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FOIA Improvement Act: Why Minnesotans should care

The frenzy is on as the 113th Congress moves into its last lap and midterm electioneering hits its peak. Left in suspension is a rush of politically charged bills pulsating to get through committee, desperate to avoid sudden death at the stroke of a partisan pen.

Mary TreacyMary Treacy

Standing apart from the teeming mass is one critical bipartisan bill, the FOIA Improvement Act, co-authored by Sen. John Cornyn, R-Texas, and Patrick Leahy, D-Vermont. By unclogging the flow of government information, Senate 2520 will improve access to information by and about the federal government, thus to facilitate the transparency that undergirds government accountability. Because it is not sexy, pricey or viciously partisan, the FOIA Improvement Act escapes the limelight; because it affects every American’s right to know, it deserves attention, understanding and discussion.

FOIA has a deserved reputation as a wonkish tool wielded by investigative journalists and attorneys. Most of us have never taken the treacherous path that the Star Tribune’s James Eli Shiffer described in his recent series relating his “mystifying journey” into the world of FOIA.

What we fail to realize is that the information that reaches us through the press, advocacy groups, social media, even distorted propaganda, depends on someone having delved into the public record to ferret out the facts. It’s worth paying attention to FOIA, the “bill of rights” for the individual or organizational information seeker.

  • Is a clean and healthy Mississippi a concern? The Environmental Protection Agency  collects the essential data that informs the work of organizations such as Clean Water Action or the Minnesota Center for Environmental Advocacy.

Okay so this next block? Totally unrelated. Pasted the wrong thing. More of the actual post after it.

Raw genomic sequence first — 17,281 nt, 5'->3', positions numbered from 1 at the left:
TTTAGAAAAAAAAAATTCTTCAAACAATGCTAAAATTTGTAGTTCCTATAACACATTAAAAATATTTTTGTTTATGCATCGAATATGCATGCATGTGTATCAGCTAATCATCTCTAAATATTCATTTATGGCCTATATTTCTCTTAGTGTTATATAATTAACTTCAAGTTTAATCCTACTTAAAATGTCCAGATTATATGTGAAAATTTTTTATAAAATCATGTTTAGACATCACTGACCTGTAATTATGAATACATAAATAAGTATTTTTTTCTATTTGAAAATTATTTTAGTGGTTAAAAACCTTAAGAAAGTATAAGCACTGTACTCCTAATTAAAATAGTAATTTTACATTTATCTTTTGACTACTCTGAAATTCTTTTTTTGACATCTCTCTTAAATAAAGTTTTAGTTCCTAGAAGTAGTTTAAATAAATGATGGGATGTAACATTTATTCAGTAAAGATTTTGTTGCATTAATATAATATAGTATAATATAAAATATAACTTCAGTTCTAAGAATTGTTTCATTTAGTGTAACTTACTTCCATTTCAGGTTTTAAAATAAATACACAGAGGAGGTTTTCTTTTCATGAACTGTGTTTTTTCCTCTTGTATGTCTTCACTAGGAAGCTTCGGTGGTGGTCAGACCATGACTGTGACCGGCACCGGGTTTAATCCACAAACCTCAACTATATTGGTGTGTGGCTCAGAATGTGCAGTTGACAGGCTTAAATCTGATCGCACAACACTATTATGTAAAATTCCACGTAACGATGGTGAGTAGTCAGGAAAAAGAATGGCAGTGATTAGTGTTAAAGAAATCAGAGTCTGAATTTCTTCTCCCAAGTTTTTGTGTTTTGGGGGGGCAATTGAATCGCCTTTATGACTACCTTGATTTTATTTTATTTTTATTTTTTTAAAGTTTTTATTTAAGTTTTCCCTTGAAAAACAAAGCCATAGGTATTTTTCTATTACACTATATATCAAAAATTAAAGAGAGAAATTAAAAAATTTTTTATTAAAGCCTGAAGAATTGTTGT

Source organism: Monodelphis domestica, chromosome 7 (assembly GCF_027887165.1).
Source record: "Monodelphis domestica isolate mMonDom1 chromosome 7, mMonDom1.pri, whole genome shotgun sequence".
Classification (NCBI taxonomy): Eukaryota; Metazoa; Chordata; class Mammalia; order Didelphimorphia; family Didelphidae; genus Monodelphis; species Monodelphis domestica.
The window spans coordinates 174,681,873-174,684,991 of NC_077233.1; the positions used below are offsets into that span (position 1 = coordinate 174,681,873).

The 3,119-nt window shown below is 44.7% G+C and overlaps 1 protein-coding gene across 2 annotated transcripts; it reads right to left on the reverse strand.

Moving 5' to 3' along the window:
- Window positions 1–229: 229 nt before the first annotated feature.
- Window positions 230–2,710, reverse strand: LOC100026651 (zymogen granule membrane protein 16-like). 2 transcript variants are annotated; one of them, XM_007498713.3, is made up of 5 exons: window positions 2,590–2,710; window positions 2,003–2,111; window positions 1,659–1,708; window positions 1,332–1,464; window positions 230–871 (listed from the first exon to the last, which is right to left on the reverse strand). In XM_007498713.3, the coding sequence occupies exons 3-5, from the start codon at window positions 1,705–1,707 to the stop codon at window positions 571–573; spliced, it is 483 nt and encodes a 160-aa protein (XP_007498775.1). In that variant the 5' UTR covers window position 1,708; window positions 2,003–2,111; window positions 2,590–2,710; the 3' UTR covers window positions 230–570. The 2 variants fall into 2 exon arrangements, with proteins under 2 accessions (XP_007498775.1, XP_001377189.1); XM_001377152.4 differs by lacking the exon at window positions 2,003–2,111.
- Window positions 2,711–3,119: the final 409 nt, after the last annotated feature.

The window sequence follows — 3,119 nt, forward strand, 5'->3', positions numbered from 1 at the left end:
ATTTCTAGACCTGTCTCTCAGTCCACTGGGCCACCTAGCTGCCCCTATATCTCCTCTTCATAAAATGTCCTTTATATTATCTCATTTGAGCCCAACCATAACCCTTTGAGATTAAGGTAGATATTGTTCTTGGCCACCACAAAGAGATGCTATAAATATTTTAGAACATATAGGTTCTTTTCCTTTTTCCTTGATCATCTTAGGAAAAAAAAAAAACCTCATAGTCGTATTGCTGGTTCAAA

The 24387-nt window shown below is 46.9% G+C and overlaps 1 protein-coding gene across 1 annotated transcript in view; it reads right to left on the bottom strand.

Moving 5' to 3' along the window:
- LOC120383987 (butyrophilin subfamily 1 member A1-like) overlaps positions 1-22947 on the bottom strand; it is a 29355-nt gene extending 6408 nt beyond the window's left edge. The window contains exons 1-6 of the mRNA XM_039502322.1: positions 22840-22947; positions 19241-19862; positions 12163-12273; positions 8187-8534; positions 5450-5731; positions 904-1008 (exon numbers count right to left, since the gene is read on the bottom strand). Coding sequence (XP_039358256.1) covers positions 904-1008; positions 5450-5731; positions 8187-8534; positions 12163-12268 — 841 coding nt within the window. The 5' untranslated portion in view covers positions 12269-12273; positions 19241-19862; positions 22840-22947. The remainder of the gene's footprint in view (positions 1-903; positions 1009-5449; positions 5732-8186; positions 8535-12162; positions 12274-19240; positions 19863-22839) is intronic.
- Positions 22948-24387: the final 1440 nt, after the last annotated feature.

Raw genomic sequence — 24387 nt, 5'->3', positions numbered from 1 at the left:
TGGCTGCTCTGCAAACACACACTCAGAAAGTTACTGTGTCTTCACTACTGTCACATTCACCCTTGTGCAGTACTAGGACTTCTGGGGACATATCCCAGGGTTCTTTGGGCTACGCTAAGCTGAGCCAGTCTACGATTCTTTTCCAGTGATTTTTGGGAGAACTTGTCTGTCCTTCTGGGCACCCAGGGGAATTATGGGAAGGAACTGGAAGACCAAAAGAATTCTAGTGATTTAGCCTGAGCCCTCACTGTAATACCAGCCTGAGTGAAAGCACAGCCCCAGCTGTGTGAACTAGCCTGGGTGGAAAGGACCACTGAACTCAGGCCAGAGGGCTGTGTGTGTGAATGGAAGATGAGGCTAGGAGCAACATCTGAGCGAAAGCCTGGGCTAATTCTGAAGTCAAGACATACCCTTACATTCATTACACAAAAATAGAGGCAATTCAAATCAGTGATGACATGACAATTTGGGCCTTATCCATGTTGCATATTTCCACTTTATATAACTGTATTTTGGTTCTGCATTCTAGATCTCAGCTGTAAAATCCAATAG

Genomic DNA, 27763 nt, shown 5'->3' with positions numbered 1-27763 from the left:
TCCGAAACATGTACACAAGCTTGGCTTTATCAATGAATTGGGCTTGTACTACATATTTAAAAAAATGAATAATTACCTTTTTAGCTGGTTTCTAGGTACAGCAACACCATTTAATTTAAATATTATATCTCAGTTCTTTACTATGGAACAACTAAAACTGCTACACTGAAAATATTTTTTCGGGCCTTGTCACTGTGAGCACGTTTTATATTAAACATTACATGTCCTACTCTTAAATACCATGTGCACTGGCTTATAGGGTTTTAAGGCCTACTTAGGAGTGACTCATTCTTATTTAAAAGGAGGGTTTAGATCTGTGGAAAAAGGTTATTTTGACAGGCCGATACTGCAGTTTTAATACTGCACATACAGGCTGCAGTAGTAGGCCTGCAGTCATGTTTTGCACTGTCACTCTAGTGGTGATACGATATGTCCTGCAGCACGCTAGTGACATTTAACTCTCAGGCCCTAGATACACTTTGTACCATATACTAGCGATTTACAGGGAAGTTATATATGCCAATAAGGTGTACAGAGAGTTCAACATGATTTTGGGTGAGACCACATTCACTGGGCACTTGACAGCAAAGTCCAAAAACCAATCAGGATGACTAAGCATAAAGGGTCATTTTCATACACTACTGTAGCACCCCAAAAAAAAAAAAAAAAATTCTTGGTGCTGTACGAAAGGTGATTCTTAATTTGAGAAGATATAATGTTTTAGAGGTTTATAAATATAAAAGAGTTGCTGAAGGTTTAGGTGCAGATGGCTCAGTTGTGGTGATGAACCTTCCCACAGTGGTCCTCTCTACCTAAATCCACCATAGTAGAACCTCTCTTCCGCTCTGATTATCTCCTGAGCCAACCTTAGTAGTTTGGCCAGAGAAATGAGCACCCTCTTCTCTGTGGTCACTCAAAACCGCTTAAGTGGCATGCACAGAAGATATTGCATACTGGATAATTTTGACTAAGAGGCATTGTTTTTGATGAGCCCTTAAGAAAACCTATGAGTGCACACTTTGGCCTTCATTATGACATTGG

• Worried about food safety? You’ll need direct or indirect access to the Food and Drug Administration, the U.S. Department of Agriculture and to the information mavens at Food and Water Watch, the Environmental Working Group or the Minnesota Extension Service—all of these and countless others depend on ready access to federal government data and research.
  • Threatened by the oil-loaded trains traveling across Minnesota rails? Start with the U.S. Department of Transportation Research Hub to understand the players and pressure points.
  • Think there may be something to climate change? Information from the feds is the essential first step.
  • Questions about services for veterans?
  • Planning a family vacation in Our Nation’s Capitol? You’ll want to tap into the DC Visitors’ Center.
  • Worried that the FBI still has a file on you? Can’t hurt to ask.
  • Want to track the FOIA Improvement Act? Thomas at the Library of Congress is just one of the options you have to follow legislation-in-progress.

Democracy rests on accountability

The point is that the federal government is the sole source of massive data and practical day-to-day information on which we as a nation and as individuals depend. Our democracy rests on the ability of citizens to keep an eye on our government and to hold our officials accountable.